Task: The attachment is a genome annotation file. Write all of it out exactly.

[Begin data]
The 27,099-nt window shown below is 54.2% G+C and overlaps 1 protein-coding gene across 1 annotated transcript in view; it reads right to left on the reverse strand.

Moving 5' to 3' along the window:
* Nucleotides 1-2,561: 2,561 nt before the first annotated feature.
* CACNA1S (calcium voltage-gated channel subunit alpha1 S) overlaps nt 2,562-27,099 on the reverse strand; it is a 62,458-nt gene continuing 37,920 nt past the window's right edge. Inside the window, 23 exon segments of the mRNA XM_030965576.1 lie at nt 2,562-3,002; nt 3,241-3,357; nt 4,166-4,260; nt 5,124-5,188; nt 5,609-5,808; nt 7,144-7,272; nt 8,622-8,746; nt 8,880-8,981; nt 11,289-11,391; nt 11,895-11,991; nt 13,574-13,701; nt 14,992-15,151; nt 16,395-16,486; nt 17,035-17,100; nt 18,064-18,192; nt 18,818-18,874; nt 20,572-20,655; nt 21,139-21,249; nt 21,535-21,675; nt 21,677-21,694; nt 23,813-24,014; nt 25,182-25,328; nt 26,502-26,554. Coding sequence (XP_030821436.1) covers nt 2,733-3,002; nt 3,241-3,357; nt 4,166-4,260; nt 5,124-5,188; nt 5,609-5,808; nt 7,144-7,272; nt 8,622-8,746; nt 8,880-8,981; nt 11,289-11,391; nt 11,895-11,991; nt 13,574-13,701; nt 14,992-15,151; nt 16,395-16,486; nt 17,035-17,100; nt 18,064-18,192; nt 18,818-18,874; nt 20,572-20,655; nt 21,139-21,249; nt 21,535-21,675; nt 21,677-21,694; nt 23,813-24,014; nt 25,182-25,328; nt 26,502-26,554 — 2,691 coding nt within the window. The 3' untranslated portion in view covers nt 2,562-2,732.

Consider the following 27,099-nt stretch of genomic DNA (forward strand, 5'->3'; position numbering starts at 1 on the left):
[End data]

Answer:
The 27,099-nt window shown below is 54.2% G+C and overlaps 1 protein-coding gene across 1 annotated transcript in view; it reads right to left on the reverse strand.

Moving 5' to 3' along the window:
* Nucleotides 1-2,561: 2,561 nt before the first annotated feature.
* CACNA1S (calcium voltage-gated channel subunit alpha1 S) overlaps nt 2,562-27,099 on the reverse strand; it is a 62,458-nt gene continuing 37,920 nt past the window's right edge. Inside the window, 23 exon segments of the mRNA XM_030965576.1 lie at nt 2,562-3,002; nt 3,241-3,357; nt 4,166-4,260; nt 5,124-5,188; nt 5,609-5,808; nt 7,144-7,272; nt 8,622-8,746; nt 8,880-8,981; nt 11,289-11,391; nt 11,895-11,991; nt 13,574-13,701; nt 14,992-15,151; nt 16,395-16,486; nt 17,035-17,100; nt 18,064-18,192; nt 18,818-18,874; nt 20,572-20,655; nt 21,139-21,249; nt 21,535-21,675; nt 21,677-21,694; nt 23,813-24,014; nt 25,182-25,328; nt 26,502-26,554. Coding sequence (XP_030821436.1) covers nt 2,733-3,002; nt 3,241-3,357; nt 4,166-4,260; nt 5,124-5,188; nt 5,609-5,808; nt 7,144-7,272; nt 8,622-8,746; nt 8,880-8,981; nt 11,289-11,391; nt 11,895-11,991; nt 13,574-13,701; nt 14,992-15,151; nt 16,395-16,486; nt 17,035-17,100; nt 18,064-18,192; nt 18,818-18,874; nt 20,572-20,655; nt 21,139-21,249; nt 21,535-21,675; nt 21,677-21,694; nt 23,813-24,014; nt 25,182-25,328; nt 26,502-26,554 — 2,691 coding nt within the window. The 3' untranslated portion in view covers nt 2,562-2,732.

Consider the following 27,099-nt stretch of genomic DNA (forward strand, 5'->3'; position numbering starts at 1 on the left):